WASHINGTON | Wed Aug 8, 2012 5:22pm EDT (Reuters) — Even if employees are healthy, medical costs are likely to take up a large and growing percentage of their retirement budget.

So say experts who have crunched the numbers and come up with some frightening estimates of just how much Medicare premiums, drug costs and the occasional illness will set back working Americans.

A healthy moderate-income couple of 45-year-olds can expect to spend $1.7 million on health care over their retirement years, not counting funds spent on dental and vision care, reports HVS Financial, a Danvers, Mass., consulting firm that does health care expense modeling for financial advisers, the insurance industry and more.

By HVS’s calculations, when that couple retires at 66, it should have $122,541 set aside (assuming 8% annual returns) just to cover its medical costs. His firm’s software allows financial advisers to drill down into these numbers; it also offers reports to consumers at its Web site, www.hvsfinancial.com.

Fidelity Investments has reported that a couple of 65-year-olds retiring today on average would need $240,000 banked to pay for health care, but other private firms are circulating even more breathtaking estimates.

Those numbers are big enough to raise questions about how pre-retirees should prepare, and how those who are already retired should manage their finances to cover their health care costs. Here are a few pointers:

-- An individual’s health profile may matter less than their income in terms of how much they ultimately spend. It’s true that some unlucky people have severe and chronic illnesses that drain their household budgets. But many people will insure against runaway costs by buying a high-end supplemental Medigap insurance policy that will cover expenses that Medicare won’t, says Sunit Patel, a retirement health care expert with Fidelity. That makes their health care costs more predictable and manageable.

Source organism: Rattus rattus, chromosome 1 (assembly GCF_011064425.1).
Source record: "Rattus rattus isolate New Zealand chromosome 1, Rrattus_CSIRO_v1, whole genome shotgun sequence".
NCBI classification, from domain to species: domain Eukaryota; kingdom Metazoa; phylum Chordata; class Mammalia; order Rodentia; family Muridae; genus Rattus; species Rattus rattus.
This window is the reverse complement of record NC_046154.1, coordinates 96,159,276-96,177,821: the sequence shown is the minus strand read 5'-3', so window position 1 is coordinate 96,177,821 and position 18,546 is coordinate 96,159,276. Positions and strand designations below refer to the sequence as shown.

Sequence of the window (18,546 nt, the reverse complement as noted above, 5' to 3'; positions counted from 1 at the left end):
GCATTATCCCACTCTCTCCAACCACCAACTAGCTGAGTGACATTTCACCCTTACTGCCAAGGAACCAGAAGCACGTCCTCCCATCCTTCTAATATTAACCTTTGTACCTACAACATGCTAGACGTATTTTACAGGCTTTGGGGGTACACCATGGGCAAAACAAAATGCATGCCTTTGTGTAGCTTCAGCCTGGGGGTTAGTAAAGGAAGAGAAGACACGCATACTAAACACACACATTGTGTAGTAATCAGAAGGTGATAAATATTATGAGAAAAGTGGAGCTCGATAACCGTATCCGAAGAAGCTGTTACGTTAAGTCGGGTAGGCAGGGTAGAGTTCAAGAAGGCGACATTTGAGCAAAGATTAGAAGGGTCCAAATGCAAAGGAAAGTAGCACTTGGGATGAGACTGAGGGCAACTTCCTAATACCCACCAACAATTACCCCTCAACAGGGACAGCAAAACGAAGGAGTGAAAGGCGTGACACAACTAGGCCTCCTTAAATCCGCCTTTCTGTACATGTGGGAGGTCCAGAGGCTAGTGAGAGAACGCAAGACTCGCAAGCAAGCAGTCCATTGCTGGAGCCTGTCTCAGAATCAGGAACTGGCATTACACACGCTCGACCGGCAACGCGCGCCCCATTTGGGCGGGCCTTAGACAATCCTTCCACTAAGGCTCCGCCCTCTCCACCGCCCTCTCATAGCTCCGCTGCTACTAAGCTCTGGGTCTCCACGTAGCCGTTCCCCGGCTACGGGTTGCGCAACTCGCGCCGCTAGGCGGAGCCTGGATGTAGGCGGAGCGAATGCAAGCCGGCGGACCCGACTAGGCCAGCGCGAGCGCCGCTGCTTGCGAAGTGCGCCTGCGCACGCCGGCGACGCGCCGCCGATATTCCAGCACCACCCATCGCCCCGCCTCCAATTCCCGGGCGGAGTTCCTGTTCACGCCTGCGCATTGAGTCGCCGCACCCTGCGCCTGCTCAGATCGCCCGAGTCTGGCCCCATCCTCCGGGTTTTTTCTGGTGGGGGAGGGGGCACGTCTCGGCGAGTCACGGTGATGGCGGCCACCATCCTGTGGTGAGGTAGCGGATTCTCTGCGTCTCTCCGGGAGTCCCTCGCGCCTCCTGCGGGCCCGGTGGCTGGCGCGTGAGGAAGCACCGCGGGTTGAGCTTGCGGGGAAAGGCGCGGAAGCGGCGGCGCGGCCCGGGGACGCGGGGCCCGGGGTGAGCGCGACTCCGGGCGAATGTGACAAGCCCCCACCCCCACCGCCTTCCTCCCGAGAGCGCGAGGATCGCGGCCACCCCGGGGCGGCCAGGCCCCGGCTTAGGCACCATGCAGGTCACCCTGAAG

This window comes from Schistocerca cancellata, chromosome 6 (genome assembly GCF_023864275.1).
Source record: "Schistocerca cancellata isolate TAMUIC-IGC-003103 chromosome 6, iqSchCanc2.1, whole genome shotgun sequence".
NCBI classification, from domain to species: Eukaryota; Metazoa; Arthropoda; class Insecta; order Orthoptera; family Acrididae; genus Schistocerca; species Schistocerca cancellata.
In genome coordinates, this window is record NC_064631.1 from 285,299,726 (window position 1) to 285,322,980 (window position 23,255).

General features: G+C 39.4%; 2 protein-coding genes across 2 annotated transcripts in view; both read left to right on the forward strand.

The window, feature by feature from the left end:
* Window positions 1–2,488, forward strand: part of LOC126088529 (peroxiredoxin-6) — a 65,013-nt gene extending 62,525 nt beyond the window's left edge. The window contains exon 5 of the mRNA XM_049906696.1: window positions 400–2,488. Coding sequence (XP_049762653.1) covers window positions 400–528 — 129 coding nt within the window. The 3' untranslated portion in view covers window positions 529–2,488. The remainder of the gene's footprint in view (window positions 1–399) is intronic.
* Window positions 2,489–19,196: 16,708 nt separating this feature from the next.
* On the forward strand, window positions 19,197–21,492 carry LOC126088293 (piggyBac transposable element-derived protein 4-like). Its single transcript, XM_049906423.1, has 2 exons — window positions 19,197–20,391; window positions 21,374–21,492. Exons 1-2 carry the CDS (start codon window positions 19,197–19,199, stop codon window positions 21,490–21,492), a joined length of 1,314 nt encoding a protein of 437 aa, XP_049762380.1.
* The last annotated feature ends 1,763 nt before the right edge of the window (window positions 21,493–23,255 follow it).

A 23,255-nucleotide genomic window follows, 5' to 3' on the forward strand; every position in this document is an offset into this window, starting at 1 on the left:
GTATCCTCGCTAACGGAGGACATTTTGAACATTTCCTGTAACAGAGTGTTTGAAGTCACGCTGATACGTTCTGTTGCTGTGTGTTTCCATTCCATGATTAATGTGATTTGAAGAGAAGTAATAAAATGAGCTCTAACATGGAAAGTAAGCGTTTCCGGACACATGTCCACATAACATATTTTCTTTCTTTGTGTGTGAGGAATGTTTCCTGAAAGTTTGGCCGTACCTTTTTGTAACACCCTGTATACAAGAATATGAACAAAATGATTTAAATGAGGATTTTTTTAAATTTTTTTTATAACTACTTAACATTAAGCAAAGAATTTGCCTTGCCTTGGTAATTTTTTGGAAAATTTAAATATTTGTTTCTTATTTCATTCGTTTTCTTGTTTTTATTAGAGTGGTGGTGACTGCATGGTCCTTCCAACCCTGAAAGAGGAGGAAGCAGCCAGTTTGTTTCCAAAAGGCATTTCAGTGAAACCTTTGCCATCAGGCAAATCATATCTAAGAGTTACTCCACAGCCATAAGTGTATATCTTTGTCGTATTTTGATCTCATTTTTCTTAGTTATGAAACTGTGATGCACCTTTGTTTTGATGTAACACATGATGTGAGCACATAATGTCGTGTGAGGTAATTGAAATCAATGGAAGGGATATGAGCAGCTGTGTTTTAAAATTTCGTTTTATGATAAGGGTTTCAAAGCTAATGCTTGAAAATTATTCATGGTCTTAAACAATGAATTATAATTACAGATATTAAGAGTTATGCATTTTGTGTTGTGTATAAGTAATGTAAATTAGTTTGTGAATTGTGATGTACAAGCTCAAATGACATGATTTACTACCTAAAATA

What may push up health care costs is being wealthy -- Medicare premiums for Part B (which covers outpatient care) and Part D (for drugs) are on a steep scale. Folks at the top of the scale (singles earning more than $214,000 or couples making in excess of $428,000) can expect to spend almost $2 million more in their lifetimes on Medicare premiums, says Dan McGrath, director of funding strategies at HVS.

-- People may want to mentally segregate health care costs during the savings years. Many retirement experts tell people to guesstimate their annual retirement income requirements at 80% of their last year’s working income. That’s a seat-of-the-pants figure that probably overstates most people’s long-term needs and tends to be pretty inaccurate.

But Fidelity’s Patel suggests that many retirement expenses – clothing, travel, food and the like – are somewhat elastic, and retirees can cut down on what they spend. Health care costs are less elastic. He recommends that pre-retired couples plan to accumulate enough for their health care needs (such as his $240,000 for couples figure) and enough other savings and investments to cover roughly 60% of their working income.